Follow Renee Nal on Twitter @ReneeNal and Facebook
Check out her news and political commentary on Tavern KeepersGather and the Examiner for news you won’t find in the mainstream media. Renee is also a guest blogger for the Shire Blog.

Renee Nal is a co-founder of TavernKeepers.com, a news and political commentary site founded by former Glenn Beck interns. She is also the National Conservative Examiner and a contributor for the Brenner Brief.

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  • Howard Portnoy

    Renee, for starters, here is a list of just federal judges (source: Wikikpedia).

    As of November 7, 2013, the total number of Obama Article III judgeship nominees to be confirmed by the United States Senate is 211, including two Justices to the Supreme Court of the United States, 39 judges to the United States Courts of Appeals, 168 judges to the United States district courts, and two judges to the United States Court of International Trade. The total is 420. He was 53 awaiting Senate action.

    George W. Bush, in contrast, appointed a total of 325 federal judges during his 8 years as president — 2 SCOTUS Justices, 62 judges to the United States Courts of Appeals, and 261 judges to the United States district courts.

    For Bill Clinton, the total is 373, including appointed two SCOTUS Justices, 66 judges to the United States Courts of Appeals, and 305 to the United States district courts.

    It is worth bearing in mind, of course, that circumstances (i.e., vacancies) determine when these positions come open. The far more important stat, that you reference in your post, is the nature of the president’s picks. In this regard, Obama has been far more radical than his predecessors.

    • Renee Nal

      And these are judges alone! Whew.

      • Renee Nal

        According to Professor Pfiffner’s site:

        “Since Roosevelt’s Presidency, the Executive Office of the President has gained about 2,000 people, and the number of political appointees has increased to more than 7,000. Setting aside White House staffers and about 3,000 part time Presidential appointments, each new President fills about 3,000 positions with his or her partisans.”


      • Howard Portnoy

        Another interesting graphic is one in this WaPo article that actually comes out in the Dems’ defense for killing the filibuster. Notice how the number of filibusters skyrockets during the middle years of the GWB era. Again, this is all relative. It could that he made more questionable appointments, or it could be that the Dems, once they were in control of Congress, were simply tougher on him.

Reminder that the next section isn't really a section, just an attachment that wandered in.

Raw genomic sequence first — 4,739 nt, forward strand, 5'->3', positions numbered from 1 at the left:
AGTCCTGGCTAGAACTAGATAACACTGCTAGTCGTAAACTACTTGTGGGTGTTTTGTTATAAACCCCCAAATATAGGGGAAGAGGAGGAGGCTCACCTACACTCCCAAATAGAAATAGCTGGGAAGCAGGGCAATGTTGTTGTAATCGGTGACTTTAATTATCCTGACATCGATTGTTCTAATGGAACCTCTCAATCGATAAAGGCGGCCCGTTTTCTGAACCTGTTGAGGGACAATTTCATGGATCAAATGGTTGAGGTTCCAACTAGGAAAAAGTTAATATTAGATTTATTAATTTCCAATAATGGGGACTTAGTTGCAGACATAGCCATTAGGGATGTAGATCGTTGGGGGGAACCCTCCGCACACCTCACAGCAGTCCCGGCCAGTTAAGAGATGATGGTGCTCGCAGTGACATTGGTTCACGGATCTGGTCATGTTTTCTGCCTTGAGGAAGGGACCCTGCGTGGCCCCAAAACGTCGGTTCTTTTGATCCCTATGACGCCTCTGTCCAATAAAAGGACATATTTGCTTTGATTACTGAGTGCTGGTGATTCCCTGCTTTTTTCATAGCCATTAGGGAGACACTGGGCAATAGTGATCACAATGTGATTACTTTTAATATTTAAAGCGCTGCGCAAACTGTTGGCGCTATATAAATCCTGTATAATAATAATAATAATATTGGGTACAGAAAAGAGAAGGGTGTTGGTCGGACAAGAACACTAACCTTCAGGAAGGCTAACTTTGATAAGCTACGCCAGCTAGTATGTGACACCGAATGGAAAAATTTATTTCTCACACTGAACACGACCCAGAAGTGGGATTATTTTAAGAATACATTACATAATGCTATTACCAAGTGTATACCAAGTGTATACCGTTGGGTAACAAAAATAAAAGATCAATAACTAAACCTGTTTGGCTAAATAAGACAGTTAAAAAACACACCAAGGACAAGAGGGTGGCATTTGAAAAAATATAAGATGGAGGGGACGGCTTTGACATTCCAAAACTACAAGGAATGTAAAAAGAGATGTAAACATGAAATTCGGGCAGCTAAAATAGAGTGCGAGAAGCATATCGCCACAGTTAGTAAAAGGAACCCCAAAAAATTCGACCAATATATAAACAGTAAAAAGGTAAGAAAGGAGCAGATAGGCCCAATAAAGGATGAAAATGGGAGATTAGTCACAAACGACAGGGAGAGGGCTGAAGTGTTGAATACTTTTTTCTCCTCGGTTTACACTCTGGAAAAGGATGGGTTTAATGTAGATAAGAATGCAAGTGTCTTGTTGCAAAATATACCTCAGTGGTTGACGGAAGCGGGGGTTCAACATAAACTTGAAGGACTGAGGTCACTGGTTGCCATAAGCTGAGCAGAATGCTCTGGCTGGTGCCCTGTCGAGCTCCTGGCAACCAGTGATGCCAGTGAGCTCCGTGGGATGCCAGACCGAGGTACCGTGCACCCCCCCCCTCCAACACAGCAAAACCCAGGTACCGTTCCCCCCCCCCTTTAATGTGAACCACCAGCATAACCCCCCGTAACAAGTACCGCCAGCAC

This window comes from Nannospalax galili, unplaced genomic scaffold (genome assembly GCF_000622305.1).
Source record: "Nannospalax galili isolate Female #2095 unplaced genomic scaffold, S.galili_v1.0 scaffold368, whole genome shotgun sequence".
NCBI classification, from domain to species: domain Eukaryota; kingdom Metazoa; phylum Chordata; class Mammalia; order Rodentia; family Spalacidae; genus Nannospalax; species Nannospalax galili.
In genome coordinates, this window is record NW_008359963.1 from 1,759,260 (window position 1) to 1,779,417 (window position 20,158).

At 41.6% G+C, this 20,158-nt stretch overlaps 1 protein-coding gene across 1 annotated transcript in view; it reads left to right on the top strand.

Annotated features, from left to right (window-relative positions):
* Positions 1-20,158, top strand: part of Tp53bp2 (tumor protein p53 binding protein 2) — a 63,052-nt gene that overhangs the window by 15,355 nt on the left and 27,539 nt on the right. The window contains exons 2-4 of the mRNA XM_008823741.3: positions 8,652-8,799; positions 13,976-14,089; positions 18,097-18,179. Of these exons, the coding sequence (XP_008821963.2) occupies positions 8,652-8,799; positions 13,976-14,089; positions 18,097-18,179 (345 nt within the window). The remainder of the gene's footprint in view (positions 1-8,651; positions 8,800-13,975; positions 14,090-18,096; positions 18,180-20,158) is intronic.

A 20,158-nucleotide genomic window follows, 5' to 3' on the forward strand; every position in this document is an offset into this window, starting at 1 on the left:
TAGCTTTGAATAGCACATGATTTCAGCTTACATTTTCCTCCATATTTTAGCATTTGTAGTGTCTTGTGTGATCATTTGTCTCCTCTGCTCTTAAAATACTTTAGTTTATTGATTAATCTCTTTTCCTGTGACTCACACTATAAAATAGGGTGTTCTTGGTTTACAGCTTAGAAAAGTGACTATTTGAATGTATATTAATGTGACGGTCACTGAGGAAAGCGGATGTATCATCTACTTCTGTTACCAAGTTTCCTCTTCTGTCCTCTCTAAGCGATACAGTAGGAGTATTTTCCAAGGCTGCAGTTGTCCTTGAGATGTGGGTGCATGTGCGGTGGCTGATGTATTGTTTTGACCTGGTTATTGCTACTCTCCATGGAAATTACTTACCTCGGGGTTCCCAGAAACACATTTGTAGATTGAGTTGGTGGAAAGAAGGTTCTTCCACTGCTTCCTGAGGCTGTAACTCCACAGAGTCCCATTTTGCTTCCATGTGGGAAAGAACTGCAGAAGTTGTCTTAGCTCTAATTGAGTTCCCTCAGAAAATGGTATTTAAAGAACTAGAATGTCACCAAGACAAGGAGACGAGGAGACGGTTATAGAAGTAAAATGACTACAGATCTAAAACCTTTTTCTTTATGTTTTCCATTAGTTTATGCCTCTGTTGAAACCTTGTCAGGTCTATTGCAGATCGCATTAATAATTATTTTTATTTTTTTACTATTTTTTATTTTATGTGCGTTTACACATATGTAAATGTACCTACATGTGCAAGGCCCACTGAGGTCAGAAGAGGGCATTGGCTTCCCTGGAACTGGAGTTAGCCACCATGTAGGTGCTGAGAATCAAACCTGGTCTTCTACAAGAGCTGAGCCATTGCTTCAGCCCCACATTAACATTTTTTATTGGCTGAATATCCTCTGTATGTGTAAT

• Renee Nal

        In 2005, then-Senate Majority Leader Bill Frist tried to rationalize his consideration for the nuclear option, (which ultimately never even came to a vote), by saying this:

        “It is time for 100 senators to decide the issue of fair up-or-down votes for judicial nominees after over two years of unprecedented obstructionism.”

        Where have I heard that before… hmmmm


      • Gal Spunes

        Yes….this is the ugly truth.

        Both sides have been toying with this notion for many years.

        Finally, the Dems have had the balls to march forward with it.

        The GOP is dead.

        My guns are loaded.

  • teejk

    In case people are wondering about my post volume today, I am procrastinating on a volunteer project for a local non-profit and I have no teeth in need of a root canal.

    Obama will reset the bar on “lame duck”. His signature achievement initiative ain’t looking so good now but he wants to leave some mark on history.

    20 years ago I had to meet a tax official in Eindhoven (Netherlands). Seeing what I thought was a relatively new city, I asked the taxi driver about it. He explained that the city was old but was leveled by the Germans the day before Germany surrendered in WWII.

    Anybody needing me to explain that analogy, holler back.

    • Howard Portnoy

      In case people are wondering about my post volume today, I am procrastinating on a volunteer project for a local non-profit and I have no teeth in need of a root canal.

      I for one wasn’t wondering. I’m always delighted to read your comments — even the ones that seem to equate commenting here with having root canal surgery. ;-)

      • teejk

        everything is relative Howard…my non-profit project and the root canal are a toss-up…you guys are the painless diversion (did I ever mention that IMHO everybody has that attention deficit disorder thing? I don’t know what they call it today because they keep changing the name…I was thinking HDTV but my wife says that is our television…then I suggested HGTV but she told me that was on channel on our television). I get as confused with attention deficit terms as I do with what to call POC…why can’t they pick one and live with it?